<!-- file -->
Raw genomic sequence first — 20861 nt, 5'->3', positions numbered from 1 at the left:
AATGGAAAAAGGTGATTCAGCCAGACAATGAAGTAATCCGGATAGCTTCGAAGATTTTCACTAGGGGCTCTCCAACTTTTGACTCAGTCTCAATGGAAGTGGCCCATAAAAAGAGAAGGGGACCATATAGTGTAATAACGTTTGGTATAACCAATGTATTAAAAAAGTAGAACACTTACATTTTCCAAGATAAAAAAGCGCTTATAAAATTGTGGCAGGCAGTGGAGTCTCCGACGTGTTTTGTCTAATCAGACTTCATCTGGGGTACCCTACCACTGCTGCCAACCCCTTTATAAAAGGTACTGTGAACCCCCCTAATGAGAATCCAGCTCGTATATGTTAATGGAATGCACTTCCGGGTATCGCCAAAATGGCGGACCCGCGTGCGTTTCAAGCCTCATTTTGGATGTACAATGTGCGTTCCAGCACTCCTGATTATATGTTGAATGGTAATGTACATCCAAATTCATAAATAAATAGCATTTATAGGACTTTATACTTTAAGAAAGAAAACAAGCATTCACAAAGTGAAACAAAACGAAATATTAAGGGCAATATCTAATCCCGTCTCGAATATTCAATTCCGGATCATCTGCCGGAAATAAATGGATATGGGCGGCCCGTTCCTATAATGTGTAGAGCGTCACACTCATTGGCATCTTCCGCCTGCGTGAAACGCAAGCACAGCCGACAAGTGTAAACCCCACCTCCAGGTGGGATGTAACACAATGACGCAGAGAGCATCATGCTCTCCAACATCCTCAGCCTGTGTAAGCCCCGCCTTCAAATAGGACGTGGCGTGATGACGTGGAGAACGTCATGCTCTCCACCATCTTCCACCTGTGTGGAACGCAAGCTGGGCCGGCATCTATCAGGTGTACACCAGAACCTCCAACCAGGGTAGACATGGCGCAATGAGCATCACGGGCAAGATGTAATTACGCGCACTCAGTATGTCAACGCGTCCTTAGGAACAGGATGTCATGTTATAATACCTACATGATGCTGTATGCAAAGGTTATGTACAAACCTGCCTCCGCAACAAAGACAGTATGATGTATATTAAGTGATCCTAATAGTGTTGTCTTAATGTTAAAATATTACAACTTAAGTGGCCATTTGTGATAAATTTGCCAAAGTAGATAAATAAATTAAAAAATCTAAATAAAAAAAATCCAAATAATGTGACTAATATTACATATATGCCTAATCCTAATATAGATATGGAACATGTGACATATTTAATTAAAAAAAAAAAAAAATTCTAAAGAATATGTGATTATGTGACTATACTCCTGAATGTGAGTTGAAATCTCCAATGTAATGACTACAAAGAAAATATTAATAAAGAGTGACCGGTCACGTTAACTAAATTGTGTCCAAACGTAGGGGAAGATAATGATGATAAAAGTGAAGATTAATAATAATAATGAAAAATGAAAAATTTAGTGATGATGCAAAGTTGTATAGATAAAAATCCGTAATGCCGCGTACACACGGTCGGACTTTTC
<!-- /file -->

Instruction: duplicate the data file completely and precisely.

Raw genomic sequence first — 20861 nt, 5'->3', positions numbered from 1 at the left:
AATGGAAAAAGGTGATTCAGCCAGACAATGAAGTAATCCGGATAGCTTCGAAGATTTTCACTAGGGGCTCTCCAACTTTTGACTCAGTCTCAATGGAAGTGGCCCATAAAAAGAGAAGGGGACCATATAGTGTAATAACGTTTGGTATAACCAATGTATTAAAAAAGTAGAACACTTACATTTTCCAAGATAAAAAAGCGCTTATAAAATTGTGGCAGGCAGTGGAGTCTCCGACGTGTTTTGTCTAATCAGACTTCATCTGGGGTACCCTACCACTGCTGCCAACCCCTTTATAAAAGGTACTGTGAACCCCCCTAATGAGAATCCAGCTCGTATATGTTAATGGAATGCACTTCCGGGTATCGCCAAAATGGCGGACCCGCGTGCGTTTCAAGCCTCATTTTGGATGTACAATGTGCGTTCCAGCACTCCTGATTATATGTTGAATGGTAATGTACATCCAAATTCATAAATAAATAGCATTTATAGGACTTTATACTTTAAGAAAGAAAACAAGCATTCACAAAGTGAAACAAAACGAAATATTAAGGGCAATATCTAATCCCGTCTCGAATATTCAATTCCGGATCATCTGCCGGAAATAAATGGATATGGGCGGCCCGTTCCTATAATGTGTAGAGCGTCACACTCATTGGCATCTTCCGCCTGCGTGAAACGCAAGCACAGCCGACAAGTGTAAACCCCACCTCCAGGTGGGATGTAACACAATGACGCAGAGAGCATCATGCTCTCCAACATCCTCAGCCTGTGTAAGCCCCGCCTTCAAATAGGACGTGGCGTGATGACGTGGAGAACGTCATGCTCTCCACCATCTTCCACCTGTGTGGAACGCAAGCTGGGCCGGCATCTATCAGGTGTACACCAGAACCTCCAACCAGGGTAGACATGGCGCAATGAGCATCACGGGCAAGATGTAATTACGCGCACTCAGTATGTCAACGCGTCCTTAGGAACAGGATGTCATGTTATAATACCTACATGATGCTGTATGCAAAGGTTATGTACAAACCTGCCTCCGCAACAAAGACAGTATGATGTATATTAAGTGATCCTAATAGTGTTGTCTTAATGTTAAAATATTACAACTTAAGTGGCCATTTGTGATAAATTTGCCAAAGTAGATAAATAAATTAAAAAATCTAAATAAAAAAAATCCAAATAATGTGACTAATATTACATATATGCCTAATCCTAATATAGATATGGAACATGTGACATATTTAATTAAAAAAAAAAAAAAATTCTAAAGAATATGTGATTATGTGACTATACTCCTGAATGTGAGTTGAAATCTCCAATGTAATGACTACAAAGAAAATATTAATAAAGAGTGACCGGTCACGTTAACTAAATTGTGTCCAAACGTAGGGGAAGATAATGATGATAAAAGTGAAGATTAATAATAATAATGAAAAATGAAAAATTTAGTGATGATGCAAAGTTGTATAGATAAAAATCCGTAATGCCGCGTACACACGGTCGGACTTTTC